As David Tunick explains it, his sailing evolved over time. “I’m not a great sailor,” says the art dealer, 78, with a self-effacement that typifies his storytelling. “I wasn’t raised in junior sailing. I wasn’t in any yacht club, and it took me years to get into the Cruising Club of America.”
Tunick was exposed to boating at a young age, but he didn’t embrace sailing until adulthood. When he was 3, his bachelor uncles had a small model boat built for him. “One of my uncles took me to a park, I got in it, and it immediately sank,” Tunick says. But boating became a passion when his father and uncles took him aboard a 30-foot Wheeler. “There was nothing I wanted to do more every single weekend,” he says.
After graduating from college in 1966, he bought a used wooden Lightning and used it to sail alone or with friends across the Sound from Greenwhich, Connecticut, to Oyster Bay, New York, to overnight on the beach. Then he got a call from the harbor master that his boat had sunk. “I sold it to a guy while it was still sunk,” he recalls. But when he later saw the boat sailing out of Indian Harbor in Greenwich, he “felt a pang of regret and jealousy.”
For the next decade he built a business selling 15th- to mid-20th-century prints, drawings and paintings by artists like Rembrandt, Goya, Matisse and Picasso, which he continues to do from a town house on Manhattan’s Upper East Side. “I didn’t have time to go boating for about 10 years because I worked weekends and all summer,” Tunick says.
A decade after selling the Lightning, Tunick bought a German-built Sparkman & Stephens 40-foot yawl. He named her Thunderbolt and for the next 6 years he sailed her to Cape Cod, Bermuda and Maine. He loved Maine so much that he bought a house in Southwest Harbor, but when he and his wife had their second child, Tunick wanted a bigger boat.
He found a beautiful 54-foot, 8-inch Sparkman & Stevens-designed, aluminum-hulled yawl on the West Coast. She had been built in 1967 by the renowned Abeking & Rasmussen yard in Lemwerder, Germany. Tunick looked at the yawl for 3 years. He felt the cockpit was too big and the coamings too low, but he kept returning to the big yawl, sailing her twice, even as she changed hands. David Fraser, the yawl’s broker, told Tunick that the owner, a movie producer, used her maybe twice a year to take stars like Barbra Streisand and Sean Connery sailing.
The yawl was way more money than Tunick could afford, but then he had an unexpected windfall. He owned a work of art by Maurice Prendergast, an American post-Impressionist painter, and an avid collector had been chasing it. Tunick told the collector it wasn’t for sale, but he kept increasing the offer and it finally got so absurdly high that Tunick said OK. After he sold the painting, Tunick immediately called Fraser and told him, “I can’t afford the boat’s asking price, but this is what I have in my account today.” What Tunick offered was half the asking price. Fraser told Tunick he’d get back to him. “It took him about 12 minutes,” Tunick says. “I wired him the money. That was 1984. I’ve now had the boat for 39 years.”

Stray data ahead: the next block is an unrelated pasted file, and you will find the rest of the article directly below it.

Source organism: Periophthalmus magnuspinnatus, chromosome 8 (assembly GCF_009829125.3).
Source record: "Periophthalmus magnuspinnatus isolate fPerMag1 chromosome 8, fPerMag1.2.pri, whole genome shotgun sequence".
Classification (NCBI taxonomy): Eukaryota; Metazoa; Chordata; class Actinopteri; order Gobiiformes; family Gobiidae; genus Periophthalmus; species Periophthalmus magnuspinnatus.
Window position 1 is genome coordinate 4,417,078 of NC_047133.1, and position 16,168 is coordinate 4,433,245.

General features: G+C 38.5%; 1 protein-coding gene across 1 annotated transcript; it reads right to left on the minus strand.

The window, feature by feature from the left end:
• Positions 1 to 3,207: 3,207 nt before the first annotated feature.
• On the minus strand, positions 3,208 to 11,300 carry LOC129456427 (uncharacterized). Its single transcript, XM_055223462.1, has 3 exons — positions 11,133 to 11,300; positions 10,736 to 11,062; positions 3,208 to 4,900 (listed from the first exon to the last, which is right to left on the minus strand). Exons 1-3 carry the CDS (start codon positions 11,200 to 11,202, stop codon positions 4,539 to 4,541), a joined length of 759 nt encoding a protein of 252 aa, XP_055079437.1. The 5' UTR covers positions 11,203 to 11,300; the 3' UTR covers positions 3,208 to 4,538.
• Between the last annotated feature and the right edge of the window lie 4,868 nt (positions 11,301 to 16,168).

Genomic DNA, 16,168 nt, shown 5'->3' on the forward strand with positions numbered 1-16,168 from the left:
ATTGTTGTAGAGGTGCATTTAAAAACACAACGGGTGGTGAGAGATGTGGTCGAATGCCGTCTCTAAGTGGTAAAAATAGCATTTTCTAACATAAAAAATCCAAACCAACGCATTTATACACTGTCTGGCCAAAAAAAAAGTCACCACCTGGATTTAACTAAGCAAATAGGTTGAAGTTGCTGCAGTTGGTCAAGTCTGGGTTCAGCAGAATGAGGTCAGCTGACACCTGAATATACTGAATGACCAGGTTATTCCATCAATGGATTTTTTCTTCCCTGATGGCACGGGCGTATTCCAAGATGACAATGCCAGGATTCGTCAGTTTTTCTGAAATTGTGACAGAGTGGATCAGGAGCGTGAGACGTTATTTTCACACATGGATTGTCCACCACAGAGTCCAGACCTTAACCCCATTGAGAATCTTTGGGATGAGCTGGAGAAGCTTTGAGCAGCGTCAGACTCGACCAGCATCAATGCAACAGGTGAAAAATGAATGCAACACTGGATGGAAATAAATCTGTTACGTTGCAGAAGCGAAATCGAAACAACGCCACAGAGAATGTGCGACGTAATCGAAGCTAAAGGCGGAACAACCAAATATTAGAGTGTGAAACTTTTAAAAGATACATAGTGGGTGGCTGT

The yawl was trucked across the country, but then he got a call from Rives Potts, who at the time was the general manager at Pilots Point Marina in Westbrook, Connecticut. “The good news,” Potts told Tunick, “it arrived on time. The bad news, we made a mistake and the boat fell over.” Some of the winches and teak had broken, but Tunick credits Potts for starting the repairs without insurance money. Amazingly, Abeking still had wood from the same tree that was used in the yawl’s 1967 build.
Tunick renamed the yawl Night Watch, for the famous Rembrandt painting and for the watches Tunick stands at sea. What he hadn’t realized when he went into the art world in 1966 was that he’d entered a seasonal business. “It’s like an academic year,” Tunick says. “In the summer, the collectors and museum people go away. They go to the Hamptons, Nantucket, the Vineyard, Maine and Europe.” It is a schedule that has allowed Tunick a life full of sailing.
As soon as Night Watch was repaired, Tunick headed for Maine. Every summer thereafter, he’d sail her there, and every fall he’d sail her to the Caribbean with his kids or clients. “I’d sail to Bermuda from October 15 to November 1, come back to work, fly back to Bermuda and sail it to Tortola or the USVI,” he says. But when condominiums and marinas started popping up on Mount Desert Island, Tunick sold the house in Maine.